Relationship Stereotypes to Stop Romanticizing
To break gender stereotypes, we must first stop romanticizing the relationship tropes that uphold them.
Unless you have been living under a rock for the majority of your life, you have heard about some of the gender-on-gender crime that’s been going on within society. The sociological study of gender conflict has been a topic of interest throughout the past couple of decades, and scientists have come to the conclusion that gender is a socially constructed phenomenon that specifies gender roles that are expected from members of each of the sexes. Basically, society decided that women are the nurturers and men are the warriors/hunters of the human population. Many theories currently exist that attempt to explain the origin of the modern gender roles expected of men and women, and how they continue to be upheld in society. So without further ado, the following is a list of some of the most illogical gendered stereotypes that are customarily romanticized in our culture that you should no longer daydream about.
Women as Subordinates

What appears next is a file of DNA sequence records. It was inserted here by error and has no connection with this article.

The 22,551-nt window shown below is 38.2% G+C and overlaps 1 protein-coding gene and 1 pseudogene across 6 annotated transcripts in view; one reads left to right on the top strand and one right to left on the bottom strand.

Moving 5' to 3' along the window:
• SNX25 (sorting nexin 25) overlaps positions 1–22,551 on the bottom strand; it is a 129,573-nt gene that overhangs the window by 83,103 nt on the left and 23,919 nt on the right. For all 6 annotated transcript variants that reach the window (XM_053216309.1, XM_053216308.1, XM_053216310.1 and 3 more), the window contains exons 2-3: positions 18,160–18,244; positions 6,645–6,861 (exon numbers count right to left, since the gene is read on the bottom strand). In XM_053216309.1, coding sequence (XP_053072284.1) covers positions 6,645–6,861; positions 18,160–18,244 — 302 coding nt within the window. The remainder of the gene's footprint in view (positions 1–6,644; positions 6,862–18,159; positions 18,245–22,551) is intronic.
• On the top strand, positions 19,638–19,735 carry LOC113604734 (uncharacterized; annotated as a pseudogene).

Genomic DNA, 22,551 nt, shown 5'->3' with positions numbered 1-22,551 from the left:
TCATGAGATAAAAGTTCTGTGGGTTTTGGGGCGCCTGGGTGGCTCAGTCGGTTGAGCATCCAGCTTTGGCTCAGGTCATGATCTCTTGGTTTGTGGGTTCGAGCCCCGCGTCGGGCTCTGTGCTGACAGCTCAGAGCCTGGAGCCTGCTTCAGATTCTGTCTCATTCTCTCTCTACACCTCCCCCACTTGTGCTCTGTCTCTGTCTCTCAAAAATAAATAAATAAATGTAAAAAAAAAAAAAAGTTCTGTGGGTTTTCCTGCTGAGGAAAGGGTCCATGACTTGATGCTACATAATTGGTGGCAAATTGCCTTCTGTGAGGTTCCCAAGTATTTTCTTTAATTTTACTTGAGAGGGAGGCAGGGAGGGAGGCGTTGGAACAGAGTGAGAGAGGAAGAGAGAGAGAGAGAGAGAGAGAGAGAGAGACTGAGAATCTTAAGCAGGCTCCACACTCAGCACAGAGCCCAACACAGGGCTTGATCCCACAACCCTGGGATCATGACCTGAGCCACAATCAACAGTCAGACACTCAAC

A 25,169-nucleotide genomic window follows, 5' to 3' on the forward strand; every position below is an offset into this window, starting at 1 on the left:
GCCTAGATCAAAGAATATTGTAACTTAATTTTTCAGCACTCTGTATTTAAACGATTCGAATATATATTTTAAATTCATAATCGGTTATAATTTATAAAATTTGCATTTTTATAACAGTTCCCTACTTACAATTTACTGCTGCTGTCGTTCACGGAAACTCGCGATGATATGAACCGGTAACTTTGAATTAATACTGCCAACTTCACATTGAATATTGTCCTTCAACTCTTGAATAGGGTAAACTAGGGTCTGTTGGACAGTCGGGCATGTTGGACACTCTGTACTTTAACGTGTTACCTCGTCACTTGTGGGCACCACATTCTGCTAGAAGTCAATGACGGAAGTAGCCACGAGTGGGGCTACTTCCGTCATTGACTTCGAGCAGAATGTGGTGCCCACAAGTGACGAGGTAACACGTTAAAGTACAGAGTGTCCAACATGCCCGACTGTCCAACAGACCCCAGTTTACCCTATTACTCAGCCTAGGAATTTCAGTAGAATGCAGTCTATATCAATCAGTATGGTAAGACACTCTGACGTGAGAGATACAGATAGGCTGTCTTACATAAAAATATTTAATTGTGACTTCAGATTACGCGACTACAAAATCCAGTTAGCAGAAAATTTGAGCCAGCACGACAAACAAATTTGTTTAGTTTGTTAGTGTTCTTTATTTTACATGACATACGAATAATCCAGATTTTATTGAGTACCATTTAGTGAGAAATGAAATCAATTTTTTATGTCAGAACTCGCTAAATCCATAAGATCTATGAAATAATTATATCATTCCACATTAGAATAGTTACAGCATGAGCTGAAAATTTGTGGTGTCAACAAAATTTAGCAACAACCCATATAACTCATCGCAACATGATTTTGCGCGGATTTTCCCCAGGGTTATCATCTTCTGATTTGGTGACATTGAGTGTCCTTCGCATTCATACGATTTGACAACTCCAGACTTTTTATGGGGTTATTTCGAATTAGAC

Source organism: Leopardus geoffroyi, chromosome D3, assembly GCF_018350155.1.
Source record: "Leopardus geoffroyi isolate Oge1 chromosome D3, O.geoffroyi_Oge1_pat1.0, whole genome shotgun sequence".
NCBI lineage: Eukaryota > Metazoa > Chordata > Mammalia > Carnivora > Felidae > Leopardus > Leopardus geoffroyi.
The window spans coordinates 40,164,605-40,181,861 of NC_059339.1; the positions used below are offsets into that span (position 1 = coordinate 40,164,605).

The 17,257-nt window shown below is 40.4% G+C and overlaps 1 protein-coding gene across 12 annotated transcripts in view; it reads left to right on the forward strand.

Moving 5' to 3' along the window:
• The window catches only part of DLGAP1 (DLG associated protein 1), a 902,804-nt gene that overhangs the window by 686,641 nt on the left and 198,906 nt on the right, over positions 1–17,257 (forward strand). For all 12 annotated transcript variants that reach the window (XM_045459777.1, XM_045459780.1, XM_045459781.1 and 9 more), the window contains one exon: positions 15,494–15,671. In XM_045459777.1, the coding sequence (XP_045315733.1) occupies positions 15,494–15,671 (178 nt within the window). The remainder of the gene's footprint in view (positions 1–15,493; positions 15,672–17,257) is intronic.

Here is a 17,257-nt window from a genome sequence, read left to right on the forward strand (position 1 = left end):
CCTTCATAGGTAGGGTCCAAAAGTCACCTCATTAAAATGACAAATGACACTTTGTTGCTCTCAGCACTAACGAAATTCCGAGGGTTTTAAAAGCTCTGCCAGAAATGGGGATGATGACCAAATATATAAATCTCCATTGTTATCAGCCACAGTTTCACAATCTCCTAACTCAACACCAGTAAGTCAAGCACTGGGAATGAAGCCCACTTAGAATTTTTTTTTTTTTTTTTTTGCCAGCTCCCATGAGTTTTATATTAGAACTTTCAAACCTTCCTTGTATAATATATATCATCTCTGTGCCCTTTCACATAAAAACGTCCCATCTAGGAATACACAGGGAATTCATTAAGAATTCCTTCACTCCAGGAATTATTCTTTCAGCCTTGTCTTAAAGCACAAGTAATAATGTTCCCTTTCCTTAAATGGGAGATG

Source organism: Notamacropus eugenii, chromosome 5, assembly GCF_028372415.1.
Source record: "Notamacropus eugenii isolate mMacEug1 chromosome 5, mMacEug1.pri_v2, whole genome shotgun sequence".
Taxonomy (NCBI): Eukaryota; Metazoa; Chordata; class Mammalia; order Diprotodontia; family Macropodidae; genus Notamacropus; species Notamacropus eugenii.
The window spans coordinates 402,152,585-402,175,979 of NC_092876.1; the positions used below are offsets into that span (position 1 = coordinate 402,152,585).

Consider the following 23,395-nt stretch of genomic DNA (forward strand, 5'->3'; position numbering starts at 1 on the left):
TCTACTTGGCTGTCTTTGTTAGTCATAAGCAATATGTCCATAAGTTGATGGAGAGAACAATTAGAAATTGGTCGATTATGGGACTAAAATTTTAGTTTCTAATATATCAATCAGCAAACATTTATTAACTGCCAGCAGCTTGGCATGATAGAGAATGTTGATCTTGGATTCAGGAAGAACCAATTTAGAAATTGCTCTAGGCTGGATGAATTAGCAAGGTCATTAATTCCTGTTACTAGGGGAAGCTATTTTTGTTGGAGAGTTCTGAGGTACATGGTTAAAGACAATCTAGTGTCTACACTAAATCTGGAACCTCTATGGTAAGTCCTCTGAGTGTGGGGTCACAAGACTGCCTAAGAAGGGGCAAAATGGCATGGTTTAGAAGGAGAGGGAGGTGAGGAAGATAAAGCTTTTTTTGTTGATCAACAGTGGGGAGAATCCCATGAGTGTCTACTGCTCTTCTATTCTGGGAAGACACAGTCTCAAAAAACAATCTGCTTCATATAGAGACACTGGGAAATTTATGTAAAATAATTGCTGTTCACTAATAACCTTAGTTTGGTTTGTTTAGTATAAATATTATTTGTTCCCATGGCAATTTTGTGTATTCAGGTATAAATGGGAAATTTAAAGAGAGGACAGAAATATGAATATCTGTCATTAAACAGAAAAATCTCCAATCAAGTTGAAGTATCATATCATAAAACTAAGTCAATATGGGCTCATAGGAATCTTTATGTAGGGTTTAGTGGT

It’s no secret that women are, even still today, considered by many to be subordinate to men. Historically, this might have some practical origin in hunter-gatherer societies. In pre-industrialized times, the ultimate challenge to overcome in order to survive was acquiring a consistent source of food. The most efficient method to do so was by hunting. Obviously women had the responsibility of maintaining the population by giving birth, which entails the hefty time commitment of pregnancy. Pregnant women could not tolerate the physical demand it would’ve taken to hunt for food, so it is possible that this is why hunting was primarily a male duty. Since men ultimately had control over the primary food source, they effectively had power over the population, and this might have snowballed into the male-dominated society that we are living in today.